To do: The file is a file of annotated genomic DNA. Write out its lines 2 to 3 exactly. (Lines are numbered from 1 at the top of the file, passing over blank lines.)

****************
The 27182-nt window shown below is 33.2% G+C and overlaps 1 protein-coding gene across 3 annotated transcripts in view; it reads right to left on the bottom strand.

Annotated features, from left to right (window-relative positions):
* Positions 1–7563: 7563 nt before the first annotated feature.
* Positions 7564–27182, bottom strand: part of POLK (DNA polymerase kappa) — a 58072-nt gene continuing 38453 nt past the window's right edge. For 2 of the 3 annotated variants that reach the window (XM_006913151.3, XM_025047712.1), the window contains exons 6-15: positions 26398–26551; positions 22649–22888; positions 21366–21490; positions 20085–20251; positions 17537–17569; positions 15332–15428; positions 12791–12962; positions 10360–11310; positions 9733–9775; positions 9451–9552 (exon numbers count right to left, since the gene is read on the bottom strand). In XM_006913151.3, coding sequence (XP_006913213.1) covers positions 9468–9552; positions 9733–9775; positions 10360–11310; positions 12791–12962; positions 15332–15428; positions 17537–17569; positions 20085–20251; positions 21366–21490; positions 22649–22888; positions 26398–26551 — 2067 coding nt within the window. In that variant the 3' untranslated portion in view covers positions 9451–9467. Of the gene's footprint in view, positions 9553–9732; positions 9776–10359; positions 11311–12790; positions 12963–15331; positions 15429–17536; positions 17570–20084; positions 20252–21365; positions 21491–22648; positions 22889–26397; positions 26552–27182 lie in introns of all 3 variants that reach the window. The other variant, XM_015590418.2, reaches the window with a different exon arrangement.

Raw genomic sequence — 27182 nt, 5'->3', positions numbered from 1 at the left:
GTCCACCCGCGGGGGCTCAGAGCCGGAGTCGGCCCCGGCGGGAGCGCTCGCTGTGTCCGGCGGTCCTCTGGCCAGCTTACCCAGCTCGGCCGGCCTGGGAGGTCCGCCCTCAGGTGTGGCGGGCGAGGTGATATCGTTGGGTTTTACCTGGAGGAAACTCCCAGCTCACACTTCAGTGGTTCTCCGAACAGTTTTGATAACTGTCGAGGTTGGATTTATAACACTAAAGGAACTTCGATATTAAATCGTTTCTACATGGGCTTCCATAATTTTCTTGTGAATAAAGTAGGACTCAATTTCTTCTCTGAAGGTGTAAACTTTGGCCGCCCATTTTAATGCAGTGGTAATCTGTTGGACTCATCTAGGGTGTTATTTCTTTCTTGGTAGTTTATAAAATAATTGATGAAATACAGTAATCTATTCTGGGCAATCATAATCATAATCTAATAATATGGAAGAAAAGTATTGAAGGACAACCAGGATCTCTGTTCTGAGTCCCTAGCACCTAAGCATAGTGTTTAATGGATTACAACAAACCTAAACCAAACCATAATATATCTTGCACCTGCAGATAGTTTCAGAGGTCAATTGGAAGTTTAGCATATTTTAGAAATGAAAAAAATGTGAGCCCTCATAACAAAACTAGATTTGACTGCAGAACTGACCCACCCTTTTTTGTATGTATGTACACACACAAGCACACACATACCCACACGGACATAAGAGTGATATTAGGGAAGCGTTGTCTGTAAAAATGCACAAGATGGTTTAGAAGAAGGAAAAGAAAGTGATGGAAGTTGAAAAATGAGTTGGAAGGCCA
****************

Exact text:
Annotated features, from left to right (window-relative positions):
* Positions 1–7563: 7563 nt before the first annotated feature.